The first item began as I knocked over the water I had on stage. ( I usually keep some near by.) The lesson learned was go to water bottles.(Something I learned from wathching comedians like Robin Williams.) Though I don't do his type of humor I do add some bits to the drinking water. One is Barry Mitchells Spring Water Bit.
His follow up bit, with the same prop, gets a suprisingly good response.

To be honest I learned more about myself and my programs from that show, than from any other.

At a Blue and Gold, I dropped the wrong end while doing cut and restored rope.

This happened last year. I have been doing this effect since 1976, and I was as surprised as anyone.

The strangest thing I think I read on this Café,(I think it was posted somewhere on the Café) was someone setting a dog on fire.

Be safe and creative.

Harris
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magic4u02
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That is why I always use a T-Meyers pump or other hand pump. For me it is not only safer, but saves me from a lot of migraine headaches leter on in the gig.

Kyle
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MikeDes
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I had a strange show last December. A lady called and booked a show at the last minute for a small group of children. They was about ten 4 and 5 year old kids.

This lady asked a lot of questions and I described my show. I told her about the interactive aspects and that the show had a lot of comedy. I asked all the usual questions and thought I had all the information I needed.

It turns out I should have asked one more question..."Do the kids speak English?".

The show was for a Jewish family and none of the kids spoke English (or French as I live in Montreal).

I had to mime most of the show and have a lady translate the essentials into Hebrew for me. Needless to say that none of the jokes got a laugh.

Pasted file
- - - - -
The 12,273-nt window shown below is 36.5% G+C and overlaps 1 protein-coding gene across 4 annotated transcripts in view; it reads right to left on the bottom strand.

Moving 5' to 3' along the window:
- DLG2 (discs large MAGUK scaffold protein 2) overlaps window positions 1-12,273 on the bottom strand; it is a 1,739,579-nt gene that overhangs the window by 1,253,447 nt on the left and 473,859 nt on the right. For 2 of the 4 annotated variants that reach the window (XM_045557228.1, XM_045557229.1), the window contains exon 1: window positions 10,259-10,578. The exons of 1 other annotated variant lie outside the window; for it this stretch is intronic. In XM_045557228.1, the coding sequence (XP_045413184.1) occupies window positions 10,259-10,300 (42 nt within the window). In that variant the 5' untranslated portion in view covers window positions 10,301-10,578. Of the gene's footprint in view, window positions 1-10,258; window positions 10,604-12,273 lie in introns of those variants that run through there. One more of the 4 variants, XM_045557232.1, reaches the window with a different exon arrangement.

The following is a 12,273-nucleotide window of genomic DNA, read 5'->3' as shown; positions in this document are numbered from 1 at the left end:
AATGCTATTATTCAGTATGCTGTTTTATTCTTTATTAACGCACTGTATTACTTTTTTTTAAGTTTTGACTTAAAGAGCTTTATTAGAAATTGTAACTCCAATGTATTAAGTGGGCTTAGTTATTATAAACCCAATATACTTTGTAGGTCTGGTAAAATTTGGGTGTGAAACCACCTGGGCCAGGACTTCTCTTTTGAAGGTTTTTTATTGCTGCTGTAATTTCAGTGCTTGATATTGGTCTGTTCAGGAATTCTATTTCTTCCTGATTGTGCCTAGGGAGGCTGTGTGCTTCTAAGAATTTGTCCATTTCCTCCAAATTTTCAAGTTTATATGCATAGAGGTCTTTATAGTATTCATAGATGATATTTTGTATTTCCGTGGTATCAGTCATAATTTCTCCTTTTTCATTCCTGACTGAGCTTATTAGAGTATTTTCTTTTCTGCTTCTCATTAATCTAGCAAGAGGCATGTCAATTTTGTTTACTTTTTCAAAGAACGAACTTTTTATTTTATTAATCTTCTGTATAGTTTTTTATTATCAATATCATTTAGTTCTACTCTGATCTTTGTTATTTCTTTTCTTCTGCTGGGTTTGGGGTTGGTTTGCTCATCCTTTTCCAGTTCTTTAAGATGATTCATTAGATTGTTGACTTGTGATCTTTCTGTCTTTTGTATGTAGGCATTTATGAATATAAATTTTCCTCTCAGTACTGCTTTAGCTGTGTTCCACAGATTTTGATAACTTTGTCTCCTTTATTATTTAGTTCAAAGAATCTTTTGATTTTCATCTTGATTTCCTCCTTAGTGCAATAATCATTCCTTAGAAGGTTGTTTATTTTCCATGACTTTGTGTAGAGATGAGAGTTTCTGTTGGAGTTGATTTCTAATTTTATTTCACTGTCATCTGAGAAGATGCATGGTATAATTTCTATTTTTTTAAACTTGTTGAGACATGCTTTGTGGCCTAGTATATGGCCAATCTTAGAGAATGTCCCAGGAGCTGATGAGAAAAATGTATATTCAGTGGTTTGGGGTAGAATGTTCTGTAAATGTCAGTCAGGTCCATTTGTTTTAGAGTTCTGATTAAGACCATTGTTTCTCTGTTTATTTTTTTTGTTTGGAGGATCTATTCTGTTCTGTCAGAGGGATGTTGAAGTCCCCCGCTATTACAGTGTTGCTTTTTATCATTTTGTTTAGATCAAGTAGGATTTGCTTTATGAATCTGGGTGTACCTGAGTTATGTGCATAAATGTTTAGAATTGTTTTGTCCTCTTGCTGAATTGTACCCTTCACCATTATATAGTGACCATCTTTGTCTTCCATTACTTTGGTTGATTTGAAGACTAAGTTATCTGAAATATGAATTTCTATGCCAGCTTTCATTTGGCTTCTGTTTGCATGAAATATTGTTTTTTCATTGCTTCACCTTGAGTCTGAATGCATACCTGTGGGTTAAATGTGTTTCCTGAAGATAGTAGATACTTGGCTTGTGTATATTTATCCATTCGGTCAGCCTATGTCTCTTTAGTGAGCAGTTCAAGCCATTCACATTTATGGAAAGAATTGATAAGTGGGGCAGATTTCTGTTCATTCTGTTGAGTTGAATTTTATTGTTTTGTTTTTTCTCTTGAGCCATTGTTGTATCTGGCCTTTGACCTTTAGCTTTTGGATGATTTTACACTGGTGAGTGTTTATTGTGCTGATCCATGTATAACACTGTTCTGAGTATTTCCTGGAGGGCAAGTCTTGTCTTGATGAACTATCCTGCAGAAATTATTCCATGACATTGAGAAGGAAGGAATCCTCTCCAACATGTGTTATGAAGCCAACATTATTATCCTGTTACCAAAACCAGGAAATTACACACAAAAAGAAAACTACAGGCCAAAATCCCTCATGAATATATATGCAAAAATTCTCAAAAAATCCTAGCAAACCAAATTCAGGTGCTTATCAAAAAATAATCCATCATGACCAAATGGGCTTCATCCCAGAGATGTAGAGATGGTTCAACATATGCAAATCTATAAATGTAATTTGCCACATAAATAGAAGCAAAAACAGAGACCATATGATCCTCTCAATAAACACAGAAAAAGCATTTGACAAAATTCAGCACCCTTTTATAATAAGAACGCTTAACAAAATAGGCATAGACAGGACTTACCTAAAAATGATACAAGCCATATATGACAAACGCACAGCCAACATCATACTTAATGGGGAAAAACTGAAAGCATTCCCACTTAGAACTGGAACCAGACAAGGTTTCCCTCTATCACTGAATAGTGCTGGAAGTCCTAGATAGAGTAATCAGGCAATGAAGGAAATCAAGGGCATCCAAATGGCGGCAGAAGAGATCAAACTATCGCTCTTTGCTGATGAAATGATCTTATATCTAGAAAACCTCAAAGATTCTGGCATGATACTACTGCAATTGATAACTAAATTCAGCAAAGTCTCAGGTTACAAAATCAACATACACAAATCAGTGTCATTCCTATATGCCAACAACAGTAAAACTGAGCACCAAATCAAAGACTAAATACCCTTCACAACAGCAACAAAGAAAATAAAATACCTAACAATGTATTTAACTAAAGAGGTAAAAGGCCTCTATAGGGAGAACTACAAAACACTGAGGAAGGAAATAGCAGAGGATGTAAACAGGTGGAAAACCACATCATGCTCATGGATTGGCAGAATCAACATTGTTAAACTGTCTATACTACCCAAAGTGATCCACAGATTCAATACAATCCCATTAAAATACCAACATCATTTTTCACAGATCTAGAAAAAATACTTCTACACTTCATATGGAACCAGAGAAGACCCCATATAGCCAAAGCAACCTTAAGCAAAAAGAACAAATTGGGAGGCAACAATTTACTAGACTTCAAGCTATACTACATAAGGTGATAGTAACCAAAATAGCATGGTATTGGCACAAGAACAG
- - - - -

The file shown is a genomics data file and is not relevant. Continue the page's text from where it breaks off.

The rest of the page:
Mike
magic4u02
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But that is why magic works no matter where you go. Magic is the only universal language that everyone will understand. Of course you may have to change the show a round a little and pantomime different parts of it.

I have a hearing deficit and wear hearing aids. Because of this, I have learned to change my show around so that I can perform for the hearing impaired and do benefit shows for them. They still enjoy it just as much as any other audience. I just change the show a bit and pantomime a lot more in certain sections.

Kyle
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RJE
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Bonjour Mike,

I remember one show I did in Montreal about 15 years ago. I don't remember the venue's name, but it was in a school auditorium. It was an evening show, open to the public and the place was packed with families, beaucoup des families francais. Unfortunately, back then my french was non existant (now it is barely functional, mais j'essaye) My show also has lots of audience participation and comedy. The only solution for this show though was to put an interpreter on the stage with me. The magic worked, the scripted comedy didn't, although there were a lot of laughs at my expense (which I gratefully accepted).